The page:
By Melanie Lekocevic
Capital Region Independent Media
RAVENA — Three candidates will be on the ballot March 15 in the race for two seats on the Ravena Village Board.
Profiles of the three candidates are presented in alphabetical order.
Republican Caitlin Appleby is running on both the Republican and Democratic lines.
Appleby grew up in Ravena and lived in the village most of her life. She attended school in the Ravena-Coeymans-Selkirk school district and received an associates degree from Hudson Valley Community College and a bachelor’s degree in Social Welfare from SUNY Albany.
She said love of community spurred her to run for office for the first time this year.
“I love my village. I am raising my family here and I had a really good experience growing up here and that’s why I wanted to raise my children in the village,” Appleby said.
She has been involved in numerous community projects including organizing the Friendship Festival for six years, working on the annual Christmas parade for many years, and organizing town hall meetings on subjects such as underage drinking and substance abuse, she said. She is especially fond of the working on the Friendship Festival.
“That has been a blast. When I was a little girl, that was my absolute favorite thing during the year, and to be able to say that I am now organizing it feels very full circle for me,” Appleby said.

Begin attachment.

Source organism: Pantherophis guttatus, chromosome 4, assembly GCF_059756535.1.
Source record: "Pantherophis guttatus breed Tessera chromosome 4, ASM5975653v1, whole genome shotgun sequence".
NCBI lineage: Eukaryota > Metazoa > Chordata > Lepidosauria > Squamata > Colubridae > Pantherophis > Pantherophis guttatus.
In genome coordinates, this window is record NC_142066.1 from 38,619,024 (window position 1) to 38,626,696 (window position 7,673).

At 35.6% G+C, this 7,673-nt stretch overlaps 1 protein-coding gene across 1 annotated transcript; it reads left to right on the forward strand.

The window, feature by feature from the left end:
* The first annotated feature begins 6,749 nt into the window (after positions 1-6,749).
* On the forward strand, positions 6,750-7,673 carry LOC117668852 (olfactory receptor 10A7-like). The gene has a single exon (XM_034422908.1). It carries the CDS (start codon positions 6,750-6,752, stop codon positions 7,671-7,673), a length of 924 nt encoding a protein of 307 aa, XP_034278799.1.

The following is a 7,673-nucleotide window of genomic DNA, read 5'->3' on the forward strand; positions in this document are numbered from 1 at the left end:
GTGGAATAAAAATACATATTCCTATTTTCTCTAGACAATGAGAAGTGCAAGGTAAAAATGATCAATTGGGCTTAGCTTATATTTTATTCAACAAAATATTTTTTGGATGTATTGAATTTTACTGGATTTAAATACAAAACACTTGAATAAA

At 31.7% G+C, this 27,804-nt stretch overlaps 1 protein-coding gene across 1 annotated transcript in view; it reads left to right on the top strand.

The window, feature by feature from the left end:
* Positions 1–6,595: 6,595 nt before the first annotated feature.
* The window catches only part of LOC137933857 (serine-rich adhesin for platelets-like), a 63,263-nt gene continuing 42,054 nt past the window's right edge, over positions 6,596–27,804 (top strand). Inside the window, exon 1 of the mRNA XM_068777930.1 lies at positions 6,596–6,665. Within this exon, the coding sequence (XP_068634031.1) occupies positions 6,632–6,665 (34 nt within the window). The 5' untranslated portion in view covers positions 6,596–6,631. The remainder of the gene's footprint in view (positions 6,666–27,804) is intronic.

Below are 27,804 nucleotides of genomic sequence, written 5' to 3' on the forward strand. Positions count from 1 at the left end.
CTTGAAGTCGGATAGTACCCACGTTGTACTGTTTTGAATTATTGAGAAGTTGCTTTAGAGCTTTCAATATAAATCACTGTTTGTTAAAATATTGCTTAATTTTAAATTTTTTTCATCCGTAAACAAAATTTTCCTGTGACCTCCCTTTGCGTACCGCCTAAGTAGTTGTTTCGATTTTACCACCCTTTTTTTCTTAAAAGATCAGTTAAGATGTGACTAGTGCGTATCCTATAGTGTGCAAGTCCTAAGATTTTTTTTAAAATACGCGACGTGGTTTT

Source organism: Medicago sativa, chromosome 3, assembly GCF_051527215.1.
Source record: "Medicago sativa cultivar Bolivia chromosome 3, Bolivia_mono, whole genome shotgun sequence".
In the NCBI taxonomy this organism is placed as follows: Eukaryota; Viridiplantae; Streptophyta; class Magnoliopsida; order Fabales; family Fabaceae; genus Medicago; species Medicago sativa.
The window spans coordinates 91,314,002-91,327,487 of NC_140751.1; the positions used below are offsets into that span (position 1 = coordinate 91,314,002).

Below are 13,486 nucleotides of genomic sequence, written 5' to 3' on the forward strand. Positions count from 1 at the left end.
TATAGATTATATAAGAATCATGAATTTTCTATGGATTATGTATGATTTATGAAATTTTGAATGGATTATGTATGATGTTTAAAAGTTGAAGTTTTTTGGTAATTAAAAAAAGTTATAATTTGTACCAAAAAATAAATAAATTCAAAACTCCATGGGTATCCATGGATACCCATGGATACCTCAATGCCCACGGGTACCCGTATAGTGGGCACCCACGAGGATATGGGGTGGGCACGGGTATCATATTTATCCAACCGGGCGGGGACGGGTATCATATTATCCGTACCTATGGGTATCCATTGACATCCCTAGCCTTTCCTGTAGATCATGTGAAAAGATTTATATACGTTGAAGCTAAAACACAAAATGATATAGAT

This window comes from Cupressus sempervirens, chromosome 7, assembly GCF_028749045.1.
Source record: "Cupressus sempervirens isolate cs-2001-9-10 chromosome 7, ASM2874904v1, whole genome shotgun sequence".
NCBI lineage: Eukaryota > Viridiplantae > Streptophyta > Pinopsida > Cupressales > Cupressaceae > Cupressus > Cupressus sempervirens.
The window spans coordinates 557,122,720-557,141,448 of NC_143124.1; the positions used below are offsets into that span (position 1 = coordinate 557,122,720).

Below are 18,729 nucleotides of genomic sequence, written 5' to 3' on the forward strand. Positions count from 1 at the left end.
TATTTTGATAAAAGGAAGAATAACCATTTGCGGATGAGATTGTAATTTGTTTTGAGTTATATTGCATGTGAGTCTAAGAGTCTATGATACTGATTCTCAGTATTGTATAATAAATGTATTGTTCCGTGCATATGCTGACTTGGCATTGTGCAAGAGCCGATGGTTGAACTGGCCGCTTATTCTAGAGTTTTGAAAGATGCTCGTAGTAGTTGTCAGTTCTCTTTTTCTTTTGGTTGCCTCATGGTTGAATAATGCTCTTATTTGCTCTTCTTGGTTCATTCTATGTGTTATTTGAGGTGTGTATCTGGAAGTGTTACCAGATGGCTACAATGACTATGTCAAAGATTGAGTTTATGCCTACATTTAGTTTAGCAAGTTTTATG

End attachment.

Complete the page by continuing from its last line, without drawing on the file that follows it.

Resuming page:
While working on community events has been gratifying, she said she wants to do more.
“I felt stagnant in terms of what I could do or what kinds of resources I could access to do things on a more grand scale,” she said. “Yes, I do community events, but my degree is in social work, so I am very interested in providing programs and resources for our residents. Community events are fun, but there are some social aspects that need to be addressed.”
Food insecurity in Ravena is one issue she would like to tackle by coordinating efforts by local food pantries to maximize available resources, she said.
Targeting young people and families is another area she would like to work on.
“A lot of substance use and risky behaviors — vandalism, truancy, school attendance — if kids don’t feel connected to their community, they don’t care, they don’t invest, they don’t want to be here,” Appleby said. “I really want to target the youth and make them love it here and want to grow up here and be invested in their village.”
Her long-term goal is to develop a community center where recreational and afterschool programming would be offered, along with tutoring and resources for high schoolers to find internships, she said.
“That is my ultimate, ultimate goal,” Appleby said. “I feel that we could do a lot of good work through a community center. It would be almost like a social service hub — that is my vision.”
She is a retired physical education and health teacher of 38 years, working her entire career in Averill Park. She is originally from Hudson Falls and has lived in Ravena for 36 years. She successfully ran for office for the first time in 2018.
“It turned out better than I thought it would ever be because I was able to do things for the residents here,” Muller said. “As my kids were growing up I was a coach here and I was involved in a lot of things with my children, but I didn’t have as much involvement elsewhere in the community.”
Serving on the board has been gratifying, she said.